Last year I had the privilege of meeting Peter Guber, box office genius and bestselling author of Tell to Win. Whenever I find myself wanting to hit the "delete" button on past musings about my life, I think of him. His advice reminds me that the best way to connect with people is through personal storytelling.
This is not one of the most emotional stories I have told here, but it illustrates the benefits of being goal-oriented at any age.
Some of you know my "three-quarter" sister, Angela. We're "three quarter" sisters because we have the same dad and different mothers but our mothers are sisters. Go ahead and read that again if you need to. I'll wait. Hello Jerry Springer! I know.
To us, it also made perfect sense that if you're going to go through the trouble of creating a play, designing costumes and converting a closet into a theatre, you need to sell tickets. Of course.
This part of the memory is actually more fun when Angela's mom (my step-mom and aunt) tells the story. She clearly remembers the doorbell ringing and a line of people at the front door.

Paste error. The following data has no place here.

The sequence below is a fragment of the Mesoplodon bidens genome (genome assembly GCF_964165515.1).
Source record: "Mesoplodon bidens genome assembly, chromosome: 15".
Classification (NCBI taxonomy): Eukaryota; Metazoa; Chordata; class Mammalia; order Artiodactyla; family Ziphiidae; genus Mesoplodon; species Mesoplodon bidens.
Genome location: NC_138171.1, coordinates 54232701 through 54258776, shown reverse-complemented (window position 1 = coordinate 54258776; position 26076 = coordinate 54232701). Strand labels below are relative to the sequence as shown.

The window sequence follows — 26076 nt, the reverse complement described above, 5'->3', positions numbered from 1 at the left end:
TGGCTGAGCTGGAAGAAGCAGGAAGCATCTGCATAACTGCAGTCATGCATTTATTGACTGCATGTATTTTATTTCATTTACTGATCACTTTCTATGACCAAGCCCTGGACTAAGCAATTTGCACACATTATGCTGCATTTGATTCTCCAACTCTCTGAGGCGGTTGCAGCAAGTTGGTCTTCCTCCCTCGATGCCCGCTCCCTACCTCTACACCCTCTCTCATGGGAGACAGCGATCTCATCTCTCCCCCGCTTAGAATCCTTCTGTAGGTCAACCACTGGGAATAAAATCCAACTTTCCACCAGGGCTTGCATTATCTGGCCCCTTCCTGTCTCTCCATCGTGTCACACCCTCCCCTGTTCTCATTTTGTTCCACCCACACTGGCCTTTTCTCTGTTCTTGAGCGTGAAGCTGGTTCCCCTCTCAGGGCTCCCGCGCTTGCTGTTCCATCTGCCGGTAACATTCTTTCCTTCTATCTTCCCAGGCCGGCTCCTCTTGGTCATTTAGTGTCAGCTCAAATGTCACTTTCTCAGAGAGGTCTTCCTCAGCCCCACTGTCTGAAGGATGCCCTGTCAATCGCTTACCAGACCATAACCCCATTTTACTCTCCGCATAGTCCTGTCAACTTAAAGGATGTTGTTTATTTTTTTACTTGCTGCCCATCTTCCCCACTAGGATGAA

They told her simply, "We're here for the play."
Then after seeing the confused look on her face, they clarified, "We have tickets."
I don't remember how many people she actually let in the house, but I know from the pictures we had an audience. They enjoyed it and we enjoyed it. We made some money and got to be stahs. (That's "stars" for those of you not from the greater Boston area.)
Next time you find yourself sitting in a long, painful meeting or wearing a giant pink scarf in the middle of summer, ask "What are our goals here?"
I guarantee it will make the experience much more rewarding for everyone involved.